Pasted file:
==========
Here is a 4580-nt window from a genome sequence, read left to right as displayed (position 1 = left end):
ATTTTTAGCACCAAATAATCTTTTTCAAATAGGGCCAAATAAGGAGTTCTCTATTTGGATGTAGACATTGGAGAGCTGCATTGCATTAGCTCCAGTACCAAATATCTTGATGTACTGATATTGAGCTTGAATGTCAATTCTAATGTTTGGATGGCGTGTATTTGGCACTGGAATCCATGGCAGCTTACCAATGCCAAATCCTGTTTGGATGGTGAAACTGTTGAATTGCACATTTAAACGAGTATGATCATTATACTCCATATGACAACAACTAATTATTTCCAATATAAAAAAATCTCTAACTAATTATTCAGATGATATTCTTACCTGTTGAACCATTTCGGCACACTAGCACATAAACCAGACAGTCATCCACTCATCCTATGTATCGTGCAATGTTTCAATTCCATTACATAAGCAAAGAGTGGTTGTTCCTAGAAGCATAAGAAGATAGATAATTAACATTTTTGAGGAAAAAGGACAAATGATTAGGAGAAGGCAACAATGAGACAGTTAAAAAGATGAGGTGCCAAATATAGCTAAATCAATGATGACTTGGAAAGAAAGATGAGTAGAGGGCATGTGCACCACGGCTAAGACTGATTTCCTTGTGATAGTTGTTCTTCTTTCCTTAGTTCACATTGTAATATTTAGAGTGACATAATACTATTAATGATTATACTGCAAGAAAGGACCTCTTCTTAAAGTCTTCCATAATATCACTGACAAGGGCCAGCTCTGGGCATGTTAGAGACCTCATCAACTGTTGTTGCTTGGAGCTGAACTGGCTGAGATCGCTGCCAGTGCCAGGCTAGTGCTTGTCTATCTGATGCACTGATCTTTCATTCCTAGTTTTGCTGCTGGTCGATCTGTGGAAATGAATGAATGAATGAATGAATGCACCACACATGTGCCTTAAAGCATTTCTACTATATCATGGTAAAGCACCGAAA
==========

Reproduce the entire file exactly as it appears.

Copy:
Here is a 4580-nt window from a genome sequence, read left to right as displayed (position 1 = left end):
ATTTTTAGCACCAAATAATCTTTTTCAAATAGGGCCAAATAAGGAGTTCTCTATTTGGATGTAGACATTGGAGAGCTGCATTGCATTAGCTCCAGTACCAAATATCTTGATGTACTGATATTGAGCTTGAATGTCAATTCTAATGTTTGGATGGCGTGTATTTGGCACTGGAATCCATGGCAGCTTACCAATGCCAAATCCTGTTTGGATGGTGAAACTGTTGAATTGCACATTTAAACGAGTATGATCATTATACTCCATATGACAACAACTAATTATTTCCAATATAAAAAAATCTCTAACTAATTATTCAGATGATATTCTTACCTGTTGAACCATTTCGGCACACTAGCACATAAACCAGACAGTCATCCACTCATCCTATGTATCGTGCAATGTTTCAATTCCATTACATAAGCAAAGAGTGGTTGTTCCTAGAAGCATAAGAAGATAGATAATTAACATTTTTGAGGAAAAAGGACAAATGATTAGGAGAAGGCAACAATGAGACAGTTAAAAAGATGAGGTGCCAAATATAGCTAAATCAATGATGACTTGGAAAGAAAGATGAGTAGAGGGCATGTGCACCACGGCTAAGACTGATTTCCTTGTGATAGTTGTTCTTCTTTCCTTAGTTCACATTGTAATATTTAGAGTGACATAATACTATTAATGATTATACTGCAAGAAAGGACCTCTTCTTAAAGTCTTCCATAATATCACTGACAAGGGCCAGCTCTGGGCATGTTAGAGACCTCATCAACTGTTGTTGCTTGGAGCTGAACTGGCTGAGATCGCTGCCAGTGCCAGGCTAGTGCTTGTCTATCTGATGCACTGATCTTTCATTCCTAGTTTTGCTGCTGGTCGATCTGTGGAAATGAATGAATGAATGAATGAATGCACCACACATGTGCCTTAAAGCATTTCTACTATATCATGGTAAAGCACCGAAA